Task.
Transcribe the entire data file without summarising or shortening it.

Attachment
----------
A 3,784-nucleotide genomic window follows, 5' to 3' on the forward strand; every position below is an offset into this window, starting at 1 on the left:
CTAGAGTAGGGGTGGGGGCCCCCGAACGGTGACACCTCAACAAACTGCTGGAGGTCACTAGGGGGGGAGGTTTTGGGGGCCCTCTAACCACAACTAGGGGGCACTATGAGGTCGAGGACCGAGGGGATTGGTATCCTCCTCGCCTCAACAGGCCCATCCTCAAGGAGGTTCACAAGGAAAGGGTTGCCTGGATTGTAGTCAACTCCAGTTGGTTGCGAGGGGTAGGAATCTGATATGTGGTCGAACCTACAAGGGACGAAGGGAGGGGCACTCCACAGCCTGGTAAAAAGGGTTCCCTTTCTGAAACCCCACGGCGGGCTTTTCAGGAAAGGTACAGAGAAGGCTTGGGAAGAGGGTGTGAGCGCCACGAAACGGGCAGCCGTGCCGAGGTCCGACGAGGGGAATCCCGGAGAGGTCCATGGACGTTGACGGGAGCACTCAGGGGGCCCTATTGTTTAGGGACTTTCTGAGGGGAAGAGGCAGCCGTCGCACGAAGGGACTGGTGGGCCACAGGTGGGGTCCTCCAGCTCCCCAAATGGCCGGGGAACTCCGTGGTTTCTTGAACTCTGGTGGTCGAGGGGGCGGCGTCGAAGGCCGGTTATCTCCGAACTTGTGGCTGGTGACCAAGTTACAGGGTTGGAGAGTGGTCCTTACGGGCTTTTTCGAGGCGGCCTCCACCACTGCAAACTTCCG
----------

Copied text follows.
A 3,784-nucleotide genomic window follows, 5' to 3' on the forward strand; every position below is an offset into this window, starting at 1 on the left:
CTAGAGTAGGGGTGGGGGCCCCCGAACGGTGACACCTCAACAAACTGCTGGAGGTCACTAGGGGGGGAGGTTTTGGGGGCCCTCTAACCACAACTAGGGGGCACTATGAGGTCGAGGACCGAGGGGATTGGTATCCTCCTCGCCTCAACAGGCCCATCCTCAAGGAGGTTCACAAGGAAAGGGTTGCCTGGATTGTAGTCAACTCCAGTTGGTTGCGAGGGGTAGGAATCTGATATGTGGTCGAACCTACAAGGGACGAAGGGAGGGGCACTCCACAGCCTGGTAAAAAGGGTTCCCTTTCTGAAACCCCACGGCGGGCTTTTCAGGAAAGGTACAGAGAAGGCTTGGGAAGAGGGTGTGAGCGCCACGAAACGGGCAGCCGTGCCGAGGTCCGACGAGGGGAATCCCGGAGAGGTCCATGGACGTTGACGGGAGCACTCAGGGGGCCCTATTGTTTAGGGACTTTCTGAGGGGAAGAGGCAGCCGTCGCACGAAGGGACTGGTGGGCCACAGGTGGGGTCCTCCAGCTCCCCAAATGGCCGGGGAACTCCGTGGTTTCTTGAACTCTGGTGGTCGAGGGGGCGGCGTCGAAGGCCGGTTATCTCCGAACTTGTGGCTGGTGACCAAGTTACAGGGTTGGAGAGTGGTCCTTACGGGCTTTTTCGAGGCGGCCTCCACCACTGCAAACTTCCG